By Amber Helbling, Walk to End Alzheimer’s Participant
My grandpa, Les, was an outgoing, kind and compassionate person. He never met a stranger because his welcoming nature had a way of making everyone feel like they had been friends for years. We always joked that every time we went out with him, there would be at least one person that would come up, say hello and strike up a conversation about how and when they knew him.
He loved his family more than anything. His wife, Carol, was the love of his life and they shared 52 wonderful years together. They traveled all over the world, seeing all sorts of amazing things. Even when the traveling slowed down, they still found special moments in everyday life, like sharing coffee together every single morning.
Papa was always there for us. He could always be found in the crowd at all of my brother’s and my events from academic graduations, and performances, to volleyball, basketball, and softball games. There was rarely a time we didn’t see him in the audience cheering us on and he loved gathering together with family for holidays and birthdays.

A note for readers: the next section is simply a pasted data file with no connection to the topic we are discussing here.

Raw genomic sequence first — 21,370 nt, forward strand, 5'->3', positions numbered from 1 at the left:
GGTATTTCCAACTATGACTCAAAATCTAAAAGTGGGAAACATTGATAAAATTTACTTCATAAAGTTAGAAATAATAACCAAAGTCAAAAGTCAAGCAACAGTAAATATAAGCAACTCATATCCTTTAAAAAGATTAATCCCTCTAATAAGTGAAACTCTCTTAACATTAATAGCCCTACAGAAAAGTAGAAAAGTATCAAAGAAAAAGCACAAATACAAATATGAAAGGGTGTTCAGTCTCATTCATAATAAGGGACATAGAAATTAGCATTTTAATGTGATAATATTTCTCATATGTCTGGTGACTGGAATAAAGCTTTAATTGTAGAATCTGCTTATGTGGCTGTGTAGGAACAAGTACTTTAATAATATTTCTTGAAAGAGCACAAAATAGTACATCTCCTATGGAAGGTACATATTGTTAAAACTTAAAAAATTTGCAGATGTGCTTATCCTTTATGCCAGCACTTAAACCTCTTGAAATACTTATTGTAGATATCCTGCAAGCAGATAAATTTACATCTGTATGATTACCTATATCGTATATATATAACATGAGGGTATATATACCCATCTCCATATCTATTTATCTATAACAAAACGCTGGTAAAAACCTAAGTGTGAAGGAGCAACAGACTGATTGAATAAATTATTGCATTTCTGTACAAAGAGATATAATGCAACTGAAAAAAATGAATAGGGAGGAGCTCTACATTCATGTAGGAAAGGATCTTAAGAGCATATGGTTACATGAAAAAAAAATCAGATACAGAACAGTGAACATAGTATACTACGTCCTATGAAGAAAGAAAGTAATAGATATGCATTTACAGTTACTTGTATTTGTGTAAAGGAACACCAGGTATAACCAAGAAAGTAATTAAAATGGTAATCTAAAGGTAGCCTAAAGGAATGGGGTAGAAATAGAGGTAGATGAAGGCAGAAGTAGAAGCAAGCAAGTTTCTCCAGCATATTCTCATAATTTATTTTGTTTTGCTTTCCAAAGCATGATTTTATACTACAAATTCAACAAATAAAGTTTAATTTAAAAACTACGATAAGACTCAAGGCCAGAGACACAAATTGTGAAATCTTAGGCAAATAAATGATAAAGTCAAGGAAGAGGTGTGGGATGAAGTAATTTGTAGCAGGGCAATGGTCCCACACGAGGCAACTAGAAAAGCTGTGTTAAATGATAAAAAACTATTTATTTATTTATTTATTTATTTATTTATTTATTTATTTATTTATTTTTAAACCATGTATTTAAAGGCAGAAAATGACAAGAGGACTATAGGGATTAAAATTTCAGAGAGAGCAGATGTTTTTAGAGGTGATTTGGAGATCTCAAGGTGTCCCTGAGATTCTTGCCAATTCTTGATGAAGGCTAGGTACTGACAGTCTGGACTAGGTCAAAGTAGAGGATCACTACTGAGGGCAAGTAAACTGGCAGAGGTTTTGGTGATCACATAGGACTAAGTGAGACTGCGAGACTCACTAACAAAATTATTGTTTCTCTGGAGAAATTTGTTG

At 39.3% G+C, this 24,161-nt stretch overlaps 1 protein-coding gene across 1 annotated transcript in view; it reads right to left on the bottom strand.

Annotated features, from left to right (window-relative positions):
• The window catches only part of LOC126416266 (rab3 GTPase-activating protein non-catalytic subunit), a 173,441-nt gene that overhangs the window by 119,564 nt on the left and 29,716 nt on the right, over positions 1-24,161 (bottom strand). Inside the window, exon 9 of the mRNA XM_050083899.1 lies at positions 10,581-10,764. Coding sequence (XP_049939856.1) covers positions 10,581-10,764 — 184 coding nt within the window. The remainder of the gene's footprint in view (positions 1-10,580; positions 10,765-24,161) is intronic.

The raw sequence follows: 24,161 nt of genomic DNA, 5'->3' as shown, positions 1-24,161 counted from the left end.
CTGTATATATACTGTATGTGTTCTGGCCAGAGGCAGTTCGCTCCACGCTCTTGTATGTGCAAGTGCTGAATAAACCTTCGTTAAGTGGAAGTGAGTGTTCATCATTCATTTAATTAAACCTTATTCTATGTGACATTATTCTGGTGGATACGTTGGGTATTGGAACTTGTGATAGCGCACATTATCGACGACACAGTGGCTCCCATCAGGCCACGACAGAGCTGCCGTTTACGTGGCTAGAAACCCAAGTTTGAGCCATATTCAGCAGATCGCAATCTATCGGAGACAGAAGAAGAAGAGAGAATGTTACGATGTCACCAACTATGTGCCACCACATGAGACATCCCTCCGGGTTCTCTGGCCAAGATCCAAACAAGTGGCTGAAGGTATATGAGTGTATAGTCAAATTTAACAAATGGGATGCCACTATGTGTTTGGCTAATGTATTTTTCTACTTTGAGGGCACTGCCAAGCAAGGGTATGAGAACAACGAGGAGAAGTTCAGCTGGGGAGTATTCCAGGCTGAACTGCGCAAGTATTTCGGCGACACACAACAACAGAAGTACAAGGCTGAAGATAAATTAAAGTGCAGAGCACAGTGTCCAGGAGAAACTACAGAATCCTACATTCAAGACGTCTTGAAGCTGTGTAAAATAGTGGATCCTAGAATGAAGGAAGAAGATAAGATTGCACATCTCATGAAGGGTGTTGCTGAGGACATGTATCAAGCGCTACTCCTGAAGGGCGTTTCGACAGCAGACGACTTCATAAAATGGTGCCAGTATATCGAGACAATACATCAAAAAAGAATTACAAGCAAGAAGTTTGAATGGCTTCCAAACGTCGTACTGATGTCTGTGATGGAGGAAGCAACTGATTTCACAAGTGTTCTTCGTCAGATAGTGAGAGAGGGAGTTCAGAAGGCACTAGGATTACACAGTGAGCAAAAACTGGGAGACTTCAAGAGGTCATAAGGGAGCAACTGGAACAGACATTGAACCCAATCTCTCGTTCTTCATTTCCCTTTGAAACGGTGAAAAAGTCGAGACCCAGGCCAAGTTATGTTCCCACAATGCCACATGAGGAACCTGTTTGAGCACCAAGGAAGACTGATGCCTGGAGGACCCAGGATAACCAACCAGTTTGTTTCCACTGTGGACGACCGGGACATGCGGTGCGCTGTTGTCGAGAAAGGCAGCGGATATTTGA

He genuinely loved to be around his people and he made sure they knew that he loved and cared for them. You couldn’t be around Les without feeling his warmth and joy. He thought he was pretty funny and always had some well-rehearsed jokes he had up his sleeve just to make sure he could make you laugh and put a smile on your face. He was one of the happiest people you would ever meet and his smile was infectious.
Papa’s Alzheimer’s Progression
I had never experienced Alzheimer’s before my grandpa. Initially, I thought the forgetfulness was a sign of aging and that slowing down was just part of our natural timeline in life. You know, how people get older, and their memories get a bit fuzzy and they slow down. I was processing all of this as a “normal part of life”.
However, in the 6 months or so before his passing, it all seemed to happen so fast. As the disease progressed, it became apparent things were moving at a rapid pace. He quickly changed from his normal self to someone who was lost and confused constantly. He was more irritable and much quicker to anger. He became someone I almost didn’t recognize, especially because he was the most generous and patient man I had ever known.